The case, of course, is based on the 14th Amendment's ban on insurrectionists holding public office.
And Kristen Holmes is OUTFRONT. She is breaking this news.
And, Kristen, obviously, this is a very different changes started and what we just saw in the E. Jean Carroll defamation case where Trump made a point of being in the courtroom almost every day. What more are you learning?
KRISTEN HOLMES, CNN NATIONAL CORRESPONDENT: Well, Erin, that's right because we've seen Trump really turn these courtroom appearances into campaign events and opportunity to cry election interference, to talk about political persecution.
So just the idea that he's not showing up on Thursday or isn't expected to is really a marked change. It's an indication of how carefully his team and he is handling when these arguments before the highest court in the land at court in which he has actually appointed one-third of the justices on the bench. Now, we were told by sources that Donald Trump knows how high the stakes are, that there's really no upside in him attending the arguments.
And I was told by one source close to the inner circle that there were some people who thought that his answer it takes in the courtroom is storming out, his muttering were not helpful in those cases, in the E. Jean Carroll defamation case, in the New York civil fraud case. Now, his advisers do insist that this is purely logistical. We know that Nevada caucuses are Thursday night, that he's going to be out there probably visiting a caucus site and giving a victory speech because he is expected to win there.
But logistically speaking, it is three hours behind and he has a private plane and the arguments are in the morning, so there is some question, doesn't seem with the out -- outside of the realm of possibility that he could make both.
Another senior adviser telling me very explicitly, this was not a hard decision to make. The political is the more important now. It is our job, it is our focus to make him the Republican nominee.
BURNETT: So how confident is Trump that the justices are going to decide on the 14th Amendment in his favor?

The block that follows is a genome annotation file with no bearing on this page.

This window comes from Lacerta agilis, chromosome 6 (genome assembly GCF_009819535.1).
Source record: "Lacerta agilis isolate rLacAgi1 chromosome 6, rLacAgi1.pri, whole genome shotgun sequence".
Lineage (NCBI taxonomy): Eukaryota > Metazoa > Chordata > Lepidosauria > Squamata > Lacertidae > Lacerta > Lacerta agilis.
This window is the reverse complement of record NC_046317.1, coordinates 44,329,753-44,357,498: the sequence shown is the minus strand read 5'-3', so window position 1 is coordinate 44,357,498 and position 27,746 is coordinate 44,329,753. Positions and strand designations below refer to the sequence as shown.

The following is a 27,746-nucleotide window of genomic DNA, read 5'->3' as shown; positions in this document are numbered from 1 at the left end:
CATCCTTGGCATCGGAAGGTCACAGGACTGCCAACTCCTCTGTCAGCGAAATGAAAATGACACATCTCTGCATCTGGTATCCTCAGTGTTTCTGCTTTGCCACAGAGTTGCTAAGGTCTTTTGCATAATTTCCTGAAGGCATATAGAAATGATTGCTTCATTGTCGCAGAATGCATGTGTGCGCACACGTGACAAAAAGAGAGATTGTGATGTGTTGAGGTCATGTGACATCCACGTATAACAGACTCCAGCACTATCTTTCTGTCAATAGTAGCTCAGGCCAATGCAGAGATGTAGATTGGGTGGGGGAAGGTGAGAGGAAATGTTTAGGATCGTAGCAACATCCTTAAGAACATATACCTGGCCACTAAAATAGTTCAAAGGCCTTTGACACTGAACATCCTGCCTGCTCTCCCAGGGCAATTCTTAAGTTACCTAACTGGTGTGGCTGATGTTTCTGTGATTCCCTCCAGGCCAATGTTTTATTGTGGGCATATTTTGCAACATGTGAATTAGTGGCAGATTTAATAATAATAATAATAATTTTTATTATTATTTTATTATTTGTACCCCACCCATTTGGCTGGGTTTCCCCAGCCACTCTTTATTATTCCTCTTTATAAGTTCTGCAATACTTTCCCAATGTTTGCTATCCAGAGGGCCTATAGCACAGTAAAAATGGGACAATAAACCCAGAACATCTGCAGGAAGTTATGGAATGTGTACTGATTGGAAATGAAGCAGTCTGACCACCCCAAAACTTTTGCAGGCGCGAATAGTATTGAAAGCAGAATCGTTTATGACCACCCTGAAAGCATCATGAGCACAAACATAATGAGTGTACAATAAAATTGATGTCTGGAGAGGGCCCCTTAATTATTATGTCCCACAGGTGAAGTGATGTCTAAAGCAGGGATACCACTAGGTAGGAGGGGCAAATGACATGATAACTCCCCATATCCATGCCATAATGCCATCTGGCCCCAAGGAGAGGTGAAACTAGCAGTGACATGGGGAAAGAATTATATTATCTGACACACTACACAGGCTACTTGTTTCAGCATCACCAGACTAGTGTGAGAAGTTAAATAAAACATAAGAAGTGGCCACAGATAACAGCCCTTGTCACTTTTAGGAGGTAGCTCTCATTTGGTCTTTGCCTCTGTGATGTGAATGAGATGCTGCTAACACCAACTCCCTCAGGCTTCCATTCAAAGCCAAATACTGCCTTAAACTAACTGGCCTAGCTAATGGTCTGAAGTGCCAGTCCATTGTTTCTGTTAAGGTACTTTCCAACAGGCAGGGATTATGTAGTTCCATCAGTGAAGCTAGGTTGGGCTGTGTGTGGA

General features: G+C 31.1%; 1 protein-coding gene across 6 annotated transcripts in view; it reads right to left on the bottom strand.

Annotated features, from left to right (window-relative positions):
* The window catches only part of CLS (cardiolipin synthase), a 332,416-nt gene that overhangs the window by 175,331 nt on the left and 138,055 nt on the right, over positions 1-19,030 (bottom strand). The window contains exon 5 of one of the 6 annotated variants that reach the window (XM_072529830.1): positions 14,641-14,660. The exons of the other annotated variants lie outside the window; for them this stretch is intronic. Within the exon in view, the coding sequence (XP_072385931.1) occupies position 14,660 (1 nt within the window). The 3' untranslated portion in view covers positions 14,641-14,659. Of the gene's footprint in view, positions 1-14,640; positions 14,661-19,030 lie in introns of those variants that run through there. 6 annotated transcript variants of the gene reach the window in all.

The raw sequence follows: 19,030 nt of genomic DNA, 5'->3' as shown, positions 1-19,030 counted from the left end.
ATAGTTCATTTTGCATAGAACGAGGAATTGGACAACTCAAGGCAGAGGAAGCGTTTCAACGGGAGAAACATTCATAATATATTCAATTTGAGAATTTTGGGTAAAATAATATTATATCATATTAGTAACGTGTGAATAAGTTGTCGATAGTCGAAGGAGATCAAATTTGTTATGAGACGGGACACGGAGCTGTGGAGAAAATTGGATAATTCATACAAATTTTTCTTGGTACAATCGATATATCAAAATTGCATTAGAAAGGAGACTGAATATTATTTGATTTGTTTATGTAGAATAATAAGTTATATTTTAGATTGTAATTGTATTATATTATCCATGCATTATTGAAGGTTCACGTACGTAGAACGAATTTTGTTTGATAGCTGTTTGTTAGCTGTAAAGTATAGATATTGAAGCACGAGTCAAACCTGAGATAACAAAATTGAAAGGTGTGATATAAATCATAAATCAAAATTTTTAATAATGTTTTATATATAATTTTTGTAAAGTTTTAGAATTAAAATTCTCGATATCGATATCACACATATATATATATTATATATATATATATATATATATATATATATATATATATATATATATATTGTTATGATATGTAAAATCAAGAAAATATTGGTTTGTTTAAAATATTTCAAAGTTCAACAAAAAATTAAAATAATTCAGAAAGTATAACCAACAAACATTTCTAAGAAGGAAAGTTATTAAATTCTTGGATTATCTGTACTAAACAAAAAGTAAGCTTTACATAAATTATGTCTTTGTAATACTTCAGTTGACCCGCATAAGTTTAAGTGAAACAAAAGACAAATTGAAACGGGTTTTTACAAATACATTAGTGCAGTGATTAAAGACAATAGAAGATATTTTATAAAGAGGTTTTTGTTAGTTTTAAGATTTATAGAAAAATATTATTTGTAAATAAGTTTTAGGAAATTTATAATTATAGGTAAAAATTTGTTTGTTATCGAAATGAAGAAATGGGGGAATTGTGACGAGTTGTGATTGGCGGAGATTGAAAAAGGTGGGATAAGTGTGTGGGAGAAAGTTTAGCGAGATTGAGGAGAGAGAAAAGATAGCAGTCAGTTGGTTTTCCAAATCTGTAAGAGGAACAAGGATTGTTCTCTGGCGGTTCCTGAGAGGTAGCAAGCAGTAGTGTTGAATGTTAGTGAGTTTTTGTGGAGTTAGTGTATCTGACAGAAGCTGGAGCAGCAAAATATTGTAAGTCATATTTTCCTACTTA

HOLMES: Well, Erin, depends if you're talking about Trump directly or if you're talking about his team. Now, both the campaign and legal team do feel fairly confident in this case. They think that they are on solid legal ground, much more so than some of the other legal issues that he is facing.
Donald Trump himself, however, has expressed some concern that the justices, particularly those he appointed, won't want to side with him because they don't want to give the impression that they are biased in some way. Now, obviously, no indication that that would happen, but this is something he has expressed privately.
BURNETT: All right. Well, Kristen, thank you very much with those breaking details this hour. Thank you.
And coming up tonight on CNN, the former Republican presidential candidate Chris Christie will be with Anderson and that is coming up at 08:00.
Meantime, next here, Prince Harry at his father's side today, one day after the king revealed a cancer diagnosis. Is Harry, hoping to reconcile?
Plus, a new investigation revealing that the Boeing jet with the door plug that flew off mid-air may have actually left the factory without the bolts, that hold the door in place. That is stunning. And how did it happen?
BURNETT: Tonight, we're seeing King Charles for the first time since revealing his cancer diagnosis. You see him here along with Queen Camilla, and he is waving to crowds. This is after -- as they left London for Sandringham House. That is where the king will continue recovering. He has started cancer treatment.
And Prince Harry is now in London, just arriving. The estranged prince flying in overnight to be with his father. The visit between the father and son was briefed. They spent less than an hour together.
As of now, we understand no plans for the brothers, Prince Harry and Prince William, to meet as of now.
Isa Soares is OUTFRONT.
ISA SOARES, CNN CORRESPONDENT (voice-over): Rushing to his father's side after a troubling cancer diagnosis, Prince Harry arrives in the UK alone, just one day after the news sent shockwaves throughout the country. Harry flew from Los Angeles to London and drove directly to the king's residence where he stayed for less than an hour.